• 8. Out of Work/School Notes. Front desk prints the “out of work/school notes ” and gives it to patient/parent at end of visit. They also print out the visit summary and give it to the patient/parent at end of visit.
  • 9. Streamlined Forms. We updated our new patient forms and shorted them as much as possible.
  • 10. Check-In Messaging. We message the clinical staff when a patient is checked in and forms are completed to be sure that they know a patient is ready to be taken back.

In the same 2017 survey we also asked participants to share best practices for optimizing patient flow at other points in the process.  Here are ten ideas provided by survey respondents.

  • 1. Tracking Patients through the Visit. So that everyone is able to track patients when they enter the building, we came up with a visit status that indicates where each patient is in the process. This prevents the provider skipping patients thinking they didn’t show up for appointments.
  • 2. Height/Weight/BP Station. We rearranged our dental clinic so that the height/weight/BP station is in an area before the patient enters the clinic. This has kept our clinical hallway from getting congested.
  • 3. Dental Scheduling. For our dental program, we identify simple versus complex procedures so that two complex procedures are not concurrently scheduled.
  • 4. Portal. Web-enabled patients are able to request appointments via the portal. *
  • 5. Chronic Disease Day. Incorporated Chronic Disease Day (monthly) to allow Providers to spend additional time with patients diagnosed with chronic illnesses such as Diabetes, Hypertension, Asthma, etc.
  • 5. Standing Orders. Standing orders for various chronic diseases – nurses can carry out screening tests, vaccinations, etc. before the medical provider sees the patient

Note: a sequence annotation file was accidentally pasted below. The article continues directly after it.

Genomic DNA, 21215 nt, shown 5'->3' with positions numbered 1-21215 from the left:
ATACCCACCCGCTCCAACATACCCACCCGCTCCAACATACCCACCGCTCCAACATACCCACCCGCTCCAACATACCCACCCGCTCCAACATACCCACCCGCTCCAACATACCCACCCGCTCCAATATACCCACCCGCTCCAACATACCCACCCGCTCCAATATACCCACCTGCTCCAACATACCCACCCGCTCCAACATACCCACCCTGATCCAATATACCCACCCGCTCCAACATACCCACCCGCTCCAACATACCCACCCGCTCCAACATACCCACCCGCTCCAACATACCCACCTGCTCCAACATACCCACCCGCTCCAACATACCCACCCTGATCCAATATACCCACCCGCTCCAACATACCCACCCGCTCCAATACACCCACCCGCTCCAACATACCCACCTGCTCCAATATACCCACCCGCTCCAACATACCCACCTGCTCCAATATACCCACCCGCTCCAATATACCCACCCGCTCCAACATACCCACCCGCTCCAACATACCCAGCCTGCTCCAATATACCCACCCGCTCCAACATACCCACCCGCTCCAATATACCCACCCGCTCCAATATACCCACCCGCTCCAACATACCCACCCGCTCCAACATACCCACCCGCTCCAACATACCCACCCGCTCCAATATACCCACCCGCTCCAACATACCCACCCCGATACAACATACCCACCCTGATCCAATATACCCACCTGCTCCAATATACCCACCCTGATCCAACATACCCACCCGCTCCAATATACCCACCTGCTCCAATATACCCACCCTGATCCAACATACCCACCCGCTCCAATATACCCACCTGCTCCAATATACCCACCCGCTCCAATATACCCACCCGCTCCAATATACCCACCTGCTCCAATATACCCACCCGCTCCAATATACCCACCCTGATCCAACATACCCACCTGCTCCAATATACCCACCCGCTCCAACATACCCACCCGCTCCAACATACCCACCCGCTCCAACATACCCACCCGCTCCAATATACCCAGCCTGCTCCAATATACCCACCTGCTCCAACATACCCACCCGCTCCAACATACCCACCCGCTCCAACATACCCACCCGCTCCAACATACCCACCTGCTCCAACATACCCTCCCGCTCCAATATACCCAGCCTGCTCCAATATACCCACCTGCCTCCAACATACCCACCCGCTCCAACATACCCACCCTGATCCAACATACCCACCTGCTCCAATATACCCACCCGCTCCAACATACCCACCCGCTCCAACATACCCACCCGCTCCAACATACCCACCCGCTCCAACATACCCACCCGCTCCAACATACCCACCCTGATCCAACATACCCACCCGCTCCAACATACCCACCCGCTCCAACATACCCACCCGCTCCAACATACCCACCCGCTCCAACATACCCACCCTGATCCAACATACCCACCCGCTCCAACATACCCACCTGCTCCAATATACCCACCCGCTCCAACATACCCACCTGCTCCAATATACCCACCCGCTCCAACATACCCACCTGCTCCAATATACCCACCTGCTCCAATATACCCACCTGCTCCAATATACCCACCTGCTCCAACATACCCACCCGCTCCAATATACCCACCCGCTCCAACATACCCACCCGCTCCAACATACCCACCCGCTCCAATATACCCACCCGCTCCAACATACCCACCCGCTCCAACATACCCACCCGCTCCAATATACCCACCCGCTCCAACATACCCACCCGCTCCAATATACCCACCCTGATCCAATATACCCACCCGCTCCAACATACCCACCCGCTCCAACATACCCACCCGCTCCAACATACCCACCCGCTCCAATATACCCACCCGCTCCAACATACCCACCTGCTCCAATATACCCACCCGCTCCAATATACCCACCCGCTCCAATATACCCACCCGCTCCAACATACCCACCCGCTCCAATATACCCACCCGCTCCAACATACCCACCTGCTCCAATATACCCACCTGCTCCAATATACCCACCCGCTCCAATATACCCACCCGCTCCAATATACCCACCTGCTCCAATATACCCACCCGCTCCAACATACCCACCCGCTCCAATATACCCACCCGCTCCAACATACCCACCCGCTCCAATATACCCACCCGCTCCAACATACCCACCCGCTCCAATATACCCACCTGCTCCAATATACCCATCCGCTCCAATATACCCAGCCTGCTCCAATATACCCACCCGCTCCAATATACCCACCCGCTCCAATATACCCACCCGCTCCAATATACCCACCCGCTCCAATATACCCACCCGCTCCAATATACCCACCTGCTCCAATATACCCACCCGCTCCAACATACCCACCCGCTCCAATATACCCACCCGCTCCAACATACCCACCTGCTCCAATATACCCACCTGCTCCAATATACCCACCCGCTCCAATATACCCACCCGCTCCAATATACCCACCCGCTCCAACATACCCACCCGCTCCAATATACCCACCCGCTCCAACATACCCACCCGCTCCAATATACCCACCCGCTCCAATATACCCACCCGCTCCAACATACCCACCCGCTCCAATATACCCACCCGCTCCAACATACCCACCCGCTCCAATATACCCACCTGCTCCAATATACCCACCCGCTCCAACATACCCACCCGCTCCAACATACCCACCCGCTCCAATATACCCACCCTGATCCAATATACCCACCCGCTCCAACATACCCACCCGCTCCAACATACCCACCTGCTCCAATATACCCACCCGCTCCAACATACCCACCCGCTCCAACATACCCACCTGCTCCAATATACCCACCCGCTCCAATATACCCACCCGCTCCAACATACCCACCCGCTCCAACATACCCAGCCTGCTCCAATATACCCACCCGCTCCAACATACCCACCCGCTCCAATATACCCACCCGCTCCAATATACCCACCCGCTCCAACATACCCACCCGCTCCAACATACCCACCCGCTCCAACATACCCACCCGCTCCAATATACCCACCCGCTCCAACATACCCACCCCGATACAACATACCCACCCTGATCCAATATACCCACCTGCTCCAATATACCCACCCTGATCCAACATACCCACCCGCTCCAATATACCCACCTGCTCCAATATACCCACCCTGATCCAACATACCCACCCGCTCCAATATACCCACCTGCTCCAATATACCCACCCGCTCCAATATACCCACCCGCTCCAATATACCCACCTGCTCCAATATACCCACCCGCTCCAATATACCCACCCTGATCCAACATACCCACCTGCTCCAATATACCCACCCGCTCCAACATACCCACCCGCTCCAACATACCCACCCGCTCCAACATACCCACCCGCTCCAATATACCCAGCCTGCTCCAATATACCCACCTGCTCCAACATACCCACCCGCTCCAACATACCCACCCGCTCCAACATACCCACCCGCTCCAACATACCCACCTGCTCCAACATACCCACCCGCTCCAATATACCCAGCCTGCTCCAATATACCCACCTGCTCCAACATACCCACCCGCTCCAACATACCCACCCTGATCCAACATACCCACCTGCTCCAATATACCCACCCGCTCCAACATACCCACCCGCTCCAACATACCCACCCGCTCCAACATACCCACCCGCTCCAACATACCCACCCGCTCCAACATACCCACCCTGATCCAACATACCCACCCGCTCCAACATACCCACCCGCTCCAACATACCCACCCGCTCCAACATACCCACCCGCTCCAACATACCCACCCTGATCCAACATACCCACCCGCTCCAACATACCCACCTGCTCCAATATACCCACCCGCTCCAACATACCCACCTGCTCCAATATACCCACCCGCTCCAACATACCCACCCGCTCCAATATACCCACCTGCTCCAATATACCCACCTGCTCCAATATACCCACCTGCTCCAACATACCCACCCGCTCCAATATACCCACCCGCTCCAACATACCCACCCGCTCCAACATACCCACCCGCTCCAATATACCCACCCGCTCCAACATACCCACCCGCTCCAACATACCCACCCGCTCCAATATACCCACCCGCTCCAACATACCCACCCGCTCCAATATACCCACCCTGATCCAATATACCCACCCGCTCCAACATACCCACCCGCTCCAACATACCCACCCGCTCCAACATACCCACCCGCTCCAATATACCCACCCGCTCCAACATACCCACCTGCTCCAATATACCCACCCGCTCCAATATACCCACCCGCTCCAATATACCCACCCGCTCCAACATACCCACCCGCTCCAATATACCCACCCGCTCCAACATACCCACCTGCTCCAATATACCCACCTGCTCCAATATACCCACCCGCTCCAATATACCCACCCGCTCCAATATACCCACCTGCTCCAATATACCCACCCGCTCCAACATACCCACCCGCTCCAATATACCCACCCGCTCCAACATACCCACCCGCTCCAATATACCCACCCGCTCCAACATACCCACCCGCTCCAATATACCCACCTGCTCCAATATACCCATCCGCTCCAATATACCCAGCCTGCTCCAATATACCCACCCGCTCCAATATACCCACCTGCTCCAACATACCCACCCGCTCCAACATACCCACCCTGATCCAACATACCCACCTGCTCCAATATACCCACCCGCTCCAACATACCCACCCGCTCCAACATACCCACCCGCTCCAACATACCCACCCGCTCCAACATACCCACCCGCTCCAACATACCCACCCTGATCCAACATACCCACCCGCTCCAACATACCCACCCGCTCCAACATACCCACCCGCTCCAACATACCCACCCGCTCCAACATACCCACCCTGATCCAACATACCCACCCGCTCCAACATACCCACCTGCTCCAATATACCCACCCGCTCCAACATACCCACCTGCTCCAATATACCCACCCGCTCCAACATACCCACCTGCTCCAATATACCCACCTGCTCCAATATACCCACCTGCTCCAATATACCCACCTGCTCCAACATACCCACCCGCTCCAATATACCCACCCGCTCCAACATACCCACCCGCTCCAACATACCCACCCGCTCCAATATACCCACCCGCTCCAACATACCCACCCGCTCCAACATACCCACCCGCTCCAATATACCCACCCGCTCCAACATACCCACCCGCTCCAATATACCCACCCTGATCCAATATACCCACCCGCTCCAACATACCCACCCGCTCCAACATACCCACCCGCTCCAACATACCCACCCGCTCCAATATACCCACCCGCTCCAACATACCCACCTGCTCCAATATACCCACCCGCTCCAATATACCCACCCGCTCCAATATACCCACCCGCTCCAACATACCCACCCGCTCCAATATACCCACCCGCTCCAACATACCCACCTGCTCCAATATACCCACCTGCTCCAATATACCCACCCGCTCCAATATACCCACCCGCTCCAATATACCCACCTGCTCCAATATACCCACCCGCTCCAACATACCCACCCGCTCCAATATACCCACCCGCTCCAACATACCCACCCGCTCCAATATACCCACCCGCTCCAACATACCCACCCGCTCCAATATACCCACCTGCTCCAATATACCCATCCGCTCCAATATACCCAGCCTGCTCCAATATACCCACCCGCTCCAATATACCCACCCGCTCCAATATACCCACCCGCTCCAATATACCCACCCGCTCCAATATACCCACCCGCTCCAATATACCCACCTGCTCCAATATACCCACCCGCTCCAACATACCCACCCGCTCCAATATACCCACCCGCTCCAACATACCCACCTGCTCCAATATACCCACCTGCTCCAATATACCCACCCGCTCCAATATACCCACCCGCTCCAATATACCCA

• 6. Kiosk. We will be implementing a kiosk.
  • 7. Flag System. We have a flag system on each exam room door that alerts the provider when a patient is ready and waiting.
  • 8. Clinical Staff Training in Scheduling. We trained our clinical staff on how to schedule appointments for their providers. Currently, as part of the visit discharge process, clinical staff print and review the visit summary then schedule a follow up visit when the patient feels they can most likely have transportation / or what best works with their schedule. The patients can just leave the facility at that point – no need to stand in another line….
  • 9. Patient Flow Analysis. We have examined our patient flow from the front desk back to the rooming of patients, seeing the provider and are working to make sure no patient is left unattended until the visit is over.
  • 10. Medication Review. The nurse/MA reviews/updates all of the patients medications prior to provider seeing the patient so that the med list reflects what patient is currently taking.

Community Health Solutions delivered a webinar on optimizing patient flow in April of 2017.  Below are the slides and a tool for using design thinking to solve process problems.